To summarize, the three most important reasons to find a marriage counselor are (1) to help you avoid or overcome painful emotional reactions to the process of solving marital problems, (2) to motivate you to complete your plan to restore romantic love to your marriage, and (3) to help you think of strategies that will achieve your goal.

If you can handle your emotional reactions, provide your own motivation and can think of appropriate strategies, you don't need a marriage counselor. In fact, I suggest that you try solving your problem on your own until you hit a roadblock. But if your efforts hit a snag, find a professional marriage counselor to help you. Marital problems are too dangerous to ignore, and their solutions are too important to overlook. 

How to Make Your First Appointment

The yellow pages is probably one of the most common places to discover where to find marriage counselors. Your physician or minister may also be able make suggestions. But the most reliable sources of referral are people who have already seen a counselor that has successfully guided them to romantic love. Since couples are usually tight-lipped about their marital problems, that kind of referral is usually difficult to obtain.

Regardless of your source of referral, however, you should take steps to be certain that you select someone who can help you. And remember, the counselor who can help your marriage helps both you and your spouse. If at all possible, make sure your spouse is an active participant in this selection process.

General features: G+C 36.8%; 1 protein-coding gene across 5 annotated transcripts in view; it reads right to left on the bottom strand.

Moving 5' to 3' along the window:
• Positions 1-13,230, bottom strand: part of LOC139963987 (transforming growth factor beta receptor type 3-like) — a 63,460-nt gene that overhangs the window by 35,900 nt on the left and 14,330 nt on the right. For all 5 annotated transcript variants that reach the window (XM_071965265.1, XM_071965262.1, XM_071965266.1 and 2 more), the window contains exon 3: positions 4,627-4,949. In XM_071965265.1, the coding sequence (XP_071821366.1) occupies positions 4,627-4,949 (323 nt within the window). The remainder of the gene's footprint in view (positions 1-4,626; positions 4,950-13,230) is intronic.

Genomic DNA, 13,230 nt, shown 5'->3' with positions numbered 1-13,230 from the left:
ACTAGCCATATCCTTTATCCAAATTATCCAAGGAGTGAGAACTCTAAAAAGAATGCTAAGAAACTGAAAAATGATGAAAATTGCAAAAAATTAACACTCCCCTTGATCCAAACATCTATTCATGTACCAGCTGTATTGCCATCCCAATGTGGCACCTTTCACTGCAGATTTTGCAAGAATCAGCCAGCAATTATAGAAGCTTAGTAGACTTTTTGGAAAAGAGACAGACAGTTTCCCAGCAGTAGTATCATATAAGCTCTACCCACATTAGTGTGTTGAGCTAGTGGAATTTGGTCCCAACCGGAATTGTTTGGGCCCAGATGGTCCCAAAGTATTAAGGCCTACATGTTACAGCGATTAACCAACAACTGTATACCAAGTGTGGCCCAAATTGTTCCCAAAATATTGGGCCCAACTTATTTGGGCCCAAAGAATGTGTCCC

Begin by calling one clinic at a time, asking the receptionist to speak to the counselor you are considering by telephone. There should be no charge for this preliminary interview. You should ask the counselor some of the following questions:

  • How many years have you been a counselor?

  • What are your credentials (e.g. academic degree)?

  • Do you help your clients avoid some of the emotional hazards of marital adjustment?

  • Do you help motivate your clients to complete the program successfully? 

  • Do you suggest strategies to solve your clients' marital problems?

You may wish to add other relevant questions. You may also try to let the counselor know what type of marital problem you have. After going through this site, you'll probably have more insight regarding your problem than counselors are accustomed to hearing. Use that insight to discover if the counselor has the background and skill to help you with your particular problem.

I would highly recommend that you ask if the counselor is presently using my books, His Needs, Her Need, and Love Busters. If they are not using these books, ask if they'd be willing to use them when counseling with you. While this may seem like a marketing ploy on my part, the reason I would like you to take my materials with you is that I'd like you to stick to the program I've recommended. There are many ineffective marriage counseling methods being used these days and I think you'd be more comfortable with a counselor who uses my direct method of dealing with the problem. Counselors that only sit and listen to couples complain should be avoided at all costs!

Most couples who see me are in a state of crisis. They don't go to the trouble and expense of marriage counseling for marriage "enrichment." They are facing marital disaster! With that in mind, time is of the essence. You cannot wait weeks for your first appointment. In fact, you should probably be seen the same day you call.